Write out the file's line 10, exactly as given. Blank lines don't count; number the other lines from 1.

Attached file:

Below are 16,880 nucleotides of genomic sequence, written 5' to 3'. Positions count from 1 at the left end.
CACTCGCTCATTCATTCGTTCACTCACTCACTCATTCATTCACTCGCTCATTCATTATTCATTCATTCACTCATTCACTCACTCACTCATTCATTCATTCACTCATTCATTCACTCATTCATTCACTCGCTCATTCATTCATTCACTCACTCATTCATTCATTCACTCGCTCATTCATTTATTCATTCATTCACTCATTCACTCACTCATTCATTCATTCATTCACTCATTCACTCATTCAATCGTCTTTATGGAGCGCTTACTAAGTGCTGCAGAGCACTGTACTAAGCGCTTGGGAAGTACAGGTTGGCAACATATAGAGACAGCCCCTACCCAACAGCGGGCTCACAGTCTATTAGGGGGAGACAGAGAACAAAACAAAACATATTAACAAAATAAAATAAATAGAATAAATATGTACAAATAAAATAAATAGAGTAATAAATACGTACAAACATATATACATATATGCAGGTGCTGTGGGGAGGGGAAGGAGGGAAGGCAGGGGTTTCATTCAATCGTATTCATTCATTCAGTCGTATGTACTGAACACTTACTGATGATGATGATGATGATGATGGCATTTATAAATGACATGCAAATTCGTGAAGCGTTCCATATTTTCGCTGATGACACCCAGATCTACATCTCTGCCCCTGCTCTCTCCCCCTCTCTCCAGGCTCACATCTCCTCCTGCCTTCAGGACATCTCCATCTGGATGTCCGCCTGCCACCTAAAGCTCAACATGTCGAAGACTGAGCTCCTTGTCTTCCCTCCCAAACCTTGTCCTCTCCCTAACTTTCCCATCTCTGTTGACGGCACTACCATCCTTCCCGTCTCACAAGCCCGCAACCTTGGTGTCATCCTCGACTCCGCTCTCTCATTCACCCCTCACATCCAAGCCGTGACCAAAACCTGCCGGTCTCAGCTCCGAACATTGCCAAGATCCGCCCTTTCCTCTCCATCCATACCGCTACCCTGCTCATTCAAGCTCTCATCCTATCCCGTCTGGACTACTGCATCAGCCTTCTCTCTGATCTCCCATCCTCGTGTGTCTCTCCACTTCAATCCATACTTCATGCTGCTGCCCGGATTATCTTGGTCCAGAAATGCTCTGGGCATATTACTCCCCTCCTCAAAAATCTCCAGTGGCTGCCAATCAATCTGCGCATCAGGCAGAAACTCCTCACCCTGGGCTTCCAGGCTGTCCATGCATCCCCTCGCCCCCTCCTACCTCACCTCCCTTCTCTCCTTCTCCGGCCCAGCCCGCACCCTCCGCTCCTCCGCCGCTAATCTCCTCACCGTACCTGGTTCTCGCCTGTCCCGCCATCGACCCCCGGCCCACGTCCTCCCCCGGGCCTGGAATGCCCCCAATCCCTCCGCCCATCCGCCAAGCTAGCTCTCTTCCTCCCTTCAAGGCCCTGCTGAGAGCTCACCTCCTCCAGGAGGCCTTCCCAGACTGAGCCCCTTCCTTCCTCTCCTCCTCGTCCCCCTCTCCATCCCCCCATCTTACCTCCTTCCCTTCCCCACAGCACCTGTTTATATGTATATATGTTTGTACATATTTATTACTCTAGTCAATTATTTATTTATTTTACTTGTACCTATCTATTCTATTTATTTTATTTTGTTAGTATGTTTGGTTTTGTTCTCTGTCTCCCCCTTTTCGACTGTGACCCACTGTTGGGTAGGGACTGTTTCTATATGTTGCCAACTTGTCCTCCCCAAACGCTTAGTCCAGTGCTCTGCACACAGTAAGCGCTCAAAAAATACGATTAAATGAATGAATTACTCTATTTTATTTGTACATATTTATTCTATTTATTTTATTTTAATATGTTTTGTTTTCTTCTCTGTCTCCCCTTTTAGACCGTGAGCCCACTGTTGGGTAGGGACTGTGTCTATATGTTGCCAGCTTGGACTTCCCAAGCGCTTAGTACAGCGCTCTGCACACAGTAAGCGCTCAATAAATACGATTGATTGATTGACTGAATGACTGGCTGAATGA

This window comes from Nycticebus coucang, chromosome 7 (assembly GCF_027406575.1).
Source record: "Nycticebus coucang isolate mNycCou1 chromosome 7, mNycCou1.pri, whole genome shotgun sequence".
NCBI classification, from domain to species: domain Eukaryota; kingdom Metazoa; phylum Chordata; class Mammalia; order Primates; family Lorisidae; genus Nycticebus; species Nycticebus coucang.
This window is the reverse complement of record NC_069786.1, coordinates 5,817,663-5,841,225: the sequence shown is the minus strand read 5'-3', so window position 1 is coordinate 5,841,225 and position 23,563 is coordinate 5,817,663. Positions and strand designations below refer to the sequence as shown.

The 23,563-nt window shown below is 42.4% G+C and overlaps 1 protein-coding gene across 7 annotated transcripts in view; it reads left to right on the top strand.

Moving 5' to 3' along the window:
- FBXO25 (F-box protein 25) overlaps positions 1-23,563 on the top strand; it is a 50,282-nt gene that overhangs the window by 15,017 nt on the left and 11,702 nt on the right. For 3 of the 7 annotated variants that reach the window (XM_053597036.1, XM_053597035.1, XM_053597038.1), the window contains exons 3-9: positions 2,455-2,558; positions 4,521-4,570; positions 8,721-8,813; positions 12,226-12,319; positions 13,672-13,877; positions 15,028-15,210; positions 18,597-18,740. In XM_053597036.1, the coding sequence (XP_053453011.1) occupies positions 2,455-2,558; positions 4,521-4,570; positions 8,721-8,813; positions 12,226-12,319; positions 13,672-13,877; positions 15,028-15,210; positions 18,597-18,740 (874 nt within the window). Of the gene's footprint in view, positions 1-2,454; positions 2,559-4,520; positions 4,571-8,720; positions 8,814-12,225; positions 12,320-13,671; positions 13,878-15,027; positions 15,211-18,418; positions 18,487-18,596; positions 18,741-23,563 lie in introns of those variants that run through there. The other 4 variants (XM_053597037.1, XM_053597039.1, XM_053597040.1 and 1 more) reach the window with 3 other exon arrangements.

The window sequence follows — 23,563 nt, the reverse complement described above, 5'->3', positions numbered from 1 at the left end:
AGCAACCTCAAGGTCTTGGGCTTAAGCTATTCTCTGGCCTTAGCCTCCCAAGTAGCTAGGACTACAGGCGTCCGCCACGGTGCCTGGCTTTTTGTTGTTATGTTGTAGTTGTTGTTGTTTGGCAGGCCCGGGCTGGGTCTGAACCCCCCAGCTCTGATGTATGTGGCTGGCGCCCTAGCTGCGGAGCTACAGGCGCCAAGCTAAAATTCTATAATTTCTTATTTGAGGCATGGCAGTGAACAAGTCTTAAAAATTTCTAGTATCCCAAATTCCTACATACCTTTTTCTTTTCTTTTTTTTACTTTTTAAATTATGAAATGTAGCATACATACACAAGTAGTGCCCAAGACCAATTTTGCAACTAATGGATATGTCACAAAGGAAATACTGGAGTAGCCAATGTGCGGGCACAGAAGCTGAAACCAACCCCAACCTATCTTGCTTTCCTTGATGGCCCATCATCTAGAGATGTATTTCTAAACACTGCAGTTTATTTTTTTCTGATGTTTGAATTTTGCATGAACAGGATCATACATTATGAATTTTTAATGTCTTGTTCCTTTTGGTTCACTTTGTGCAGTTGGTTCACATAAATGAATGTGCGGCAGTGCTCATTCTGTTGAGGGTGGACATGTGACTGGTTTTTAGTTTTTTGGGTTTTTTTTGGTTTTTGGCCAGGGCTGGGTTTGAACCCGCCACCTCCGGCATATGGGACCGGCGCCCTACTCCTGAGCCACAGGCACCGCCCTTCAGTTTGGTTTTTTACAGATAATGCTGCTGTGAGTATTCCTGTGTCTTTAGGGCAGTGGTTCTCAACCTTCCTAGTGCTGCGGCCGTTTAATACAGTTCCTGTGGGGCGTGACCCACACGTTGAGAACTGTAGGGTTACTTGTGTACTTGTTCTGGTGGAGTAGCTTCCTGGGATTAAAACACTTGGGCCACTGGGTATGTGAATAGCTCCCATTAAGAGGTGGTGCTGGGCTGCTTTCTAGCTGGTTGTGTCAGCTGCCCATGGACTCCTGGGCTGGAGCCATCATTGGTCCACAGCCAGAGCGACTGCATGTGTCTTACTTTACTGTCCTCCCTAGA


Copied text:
The window sequence follows — 23,563 nt, the reverse complement described above, 5'->3', positions numbered from 1 at the left end: